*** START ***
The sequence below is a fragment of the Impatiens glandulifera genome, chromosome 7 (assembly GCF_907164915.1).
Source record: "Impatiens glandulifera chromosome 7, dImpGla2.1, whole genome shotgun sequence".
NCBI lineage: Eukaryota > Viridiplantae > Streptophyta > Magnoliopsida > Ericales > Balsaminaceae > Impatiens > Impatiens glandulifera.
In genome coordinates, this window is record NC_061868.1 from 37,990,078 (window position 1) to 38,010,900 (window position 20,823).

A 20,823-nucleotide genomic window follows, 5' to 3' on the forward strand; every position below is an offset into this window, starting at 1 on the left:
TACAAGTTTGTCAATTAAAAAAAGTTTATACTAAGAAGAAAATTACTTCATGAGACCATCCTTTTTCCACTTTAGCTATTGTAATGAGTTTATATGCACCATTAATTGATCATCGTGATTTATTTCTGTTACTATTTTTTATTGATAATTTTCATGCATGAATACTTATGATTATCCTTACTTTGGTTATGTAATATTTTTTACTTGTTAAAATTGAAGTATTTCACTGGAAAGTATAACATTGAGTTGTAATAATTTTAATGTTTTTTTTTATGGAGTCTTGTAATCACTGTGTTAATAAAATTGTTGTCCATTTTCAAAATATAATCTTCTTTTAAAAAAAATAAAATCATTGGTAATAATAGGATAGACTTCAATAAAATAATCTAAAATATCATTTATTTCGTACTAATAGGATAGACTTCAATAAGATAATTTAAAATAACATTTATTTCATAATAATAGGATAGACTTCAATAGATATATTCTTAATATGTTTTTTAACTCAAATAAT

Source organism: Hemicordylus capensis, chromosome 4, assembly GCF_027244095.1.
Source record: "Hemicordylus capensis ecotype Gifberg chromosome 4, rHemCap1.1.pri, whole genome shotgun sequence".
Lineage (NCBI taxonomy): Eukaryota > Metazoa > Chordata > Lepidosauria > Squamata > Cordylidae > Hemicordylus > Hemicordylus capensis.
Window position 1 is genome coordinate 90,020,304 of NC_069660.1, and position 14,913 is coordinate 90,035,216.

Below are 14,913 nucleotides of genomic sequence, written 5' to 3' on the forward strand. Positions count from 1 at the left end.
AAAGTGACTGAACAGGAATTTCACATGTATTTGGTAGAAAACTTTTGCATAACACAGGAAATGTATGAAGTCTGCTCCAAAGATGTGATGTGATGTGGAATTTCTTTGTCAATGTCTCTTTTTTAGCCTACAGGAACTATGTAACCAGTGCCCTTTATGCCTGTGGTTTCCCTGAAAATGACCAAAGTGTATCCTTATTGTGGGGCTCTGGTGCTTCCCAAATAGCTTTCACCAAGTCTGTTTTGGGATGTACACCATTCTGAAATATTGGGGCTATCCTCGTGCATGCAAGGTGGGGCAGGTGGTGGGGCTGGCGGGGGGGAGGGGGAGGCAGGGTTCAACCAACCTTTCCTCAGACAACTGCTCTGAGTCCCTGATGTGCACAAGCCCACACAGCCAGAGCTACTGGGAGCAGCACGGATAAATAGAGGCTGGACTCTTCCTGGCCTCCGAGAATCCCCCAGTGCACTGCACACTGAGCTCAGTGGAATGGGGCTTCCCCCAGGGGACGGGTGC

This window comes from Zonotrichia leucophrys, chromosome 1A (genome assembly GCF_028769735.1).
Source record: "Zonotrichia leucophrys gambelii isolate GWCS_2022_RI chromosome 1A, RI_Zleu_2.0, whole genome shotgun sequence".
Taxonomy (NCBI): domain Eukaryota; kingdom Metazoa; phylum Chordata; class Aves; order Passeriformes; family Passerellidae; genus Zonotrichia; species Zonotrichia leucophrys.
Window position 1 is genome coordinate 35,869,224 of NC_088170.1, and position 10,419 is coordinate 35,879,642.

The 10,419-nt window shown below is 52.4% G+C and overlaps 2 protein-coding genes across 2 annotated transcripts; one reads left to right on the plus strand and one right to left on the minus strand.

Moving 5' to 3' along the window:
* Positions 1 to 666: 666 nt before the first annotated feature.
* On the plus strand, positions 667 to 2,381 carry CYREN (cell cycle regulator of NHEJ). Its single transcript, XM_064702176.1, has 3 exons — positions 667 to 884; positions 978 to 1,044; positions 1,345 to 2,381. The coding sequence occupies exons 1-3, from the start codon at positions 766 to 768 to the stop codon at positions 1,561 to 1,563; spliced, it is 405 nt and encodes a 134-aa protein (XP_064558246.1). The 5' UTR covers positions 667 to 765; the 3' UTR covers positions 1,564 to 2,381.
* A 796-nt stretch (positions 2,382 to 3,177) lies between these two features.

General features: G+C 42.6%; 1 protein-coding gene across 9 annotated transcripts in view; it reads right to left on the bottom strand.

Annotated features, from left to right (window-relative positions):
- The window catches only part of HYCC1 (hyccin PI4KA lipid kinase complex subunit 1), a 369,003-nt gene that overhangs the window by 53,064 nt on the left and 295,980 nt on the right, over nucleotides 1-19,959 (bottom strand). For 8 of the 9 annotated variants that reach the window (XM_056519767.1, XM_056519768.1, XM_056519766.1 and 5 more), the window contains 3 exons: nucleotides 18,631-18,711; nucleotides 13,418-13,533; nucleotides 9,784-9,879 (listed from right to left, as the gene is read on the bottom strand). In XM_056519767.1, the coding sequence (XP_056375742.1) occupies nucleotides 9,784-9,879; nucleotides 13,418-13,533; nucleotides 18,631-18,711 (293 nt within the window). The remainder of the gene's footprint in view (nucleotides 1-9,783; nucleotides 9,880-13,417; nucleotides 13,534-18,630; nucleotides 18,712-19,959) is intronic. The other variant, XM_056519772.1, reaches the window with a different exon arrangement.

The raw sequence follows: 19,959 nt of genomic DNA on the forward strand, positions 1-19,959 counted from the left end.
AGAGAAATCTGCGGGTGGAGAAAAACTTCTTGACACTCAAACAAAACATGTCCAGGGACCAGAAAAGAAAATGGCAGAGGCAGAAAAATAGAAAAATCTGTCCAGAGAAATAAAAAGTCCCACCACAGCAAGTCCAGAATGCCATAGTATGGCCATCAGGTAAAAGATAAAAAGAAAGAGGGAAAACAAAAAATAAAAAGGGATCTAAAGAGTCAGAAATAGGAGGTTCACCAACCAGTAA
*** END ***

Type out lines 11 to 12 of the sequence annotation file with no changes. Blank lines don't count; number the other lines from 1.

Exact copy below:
Below are 14,913 nucleotides of genomic sequence, written 5' to 3' on the forward strand. Positions count from 1 at the left end.
AAAGTGACTGAACAGGAATTTCACATGTATTTGGTAGAAAACTTTTGCATAACACAGGAAATGTATGAAGTCTGCTCCAAAGATGTGATGTGATGTGGAATTTCTTTGTCAATGTCTCTTTTTTAGCCTACAGGAACTATGTAACCAGTGCCCTTTATGCCTGTGGTTTCCCTGAAAATGACCAAAGTGTATCCTTATTGTGGGGCTCTGGTGCTTCCCAAATAGCTTTCACCAAGTCTGTTTTGGGATGTACACCATTCTGAAATATTGGGGCTATCCTCGTGCATGCAAGGTGGGGCAGGTGGTGGGGCTGGCGGGGGGGAGGGGGAGGCAGGGTTCAACCAACCTTTCCTCAGACAACTGCTCTGAGTCCCTGATGTGCACAAGCCCACACAGCCAGAGCTACTGGGAGCAGCACGGATAAATAGAGGCTGGACTCTTCCTGGCCTCCGAGAATCCCCCAGTGCACTGCACACTGAGCTCAGTGGAATGGGGCTTCCCCCAGGGGACGGGTGC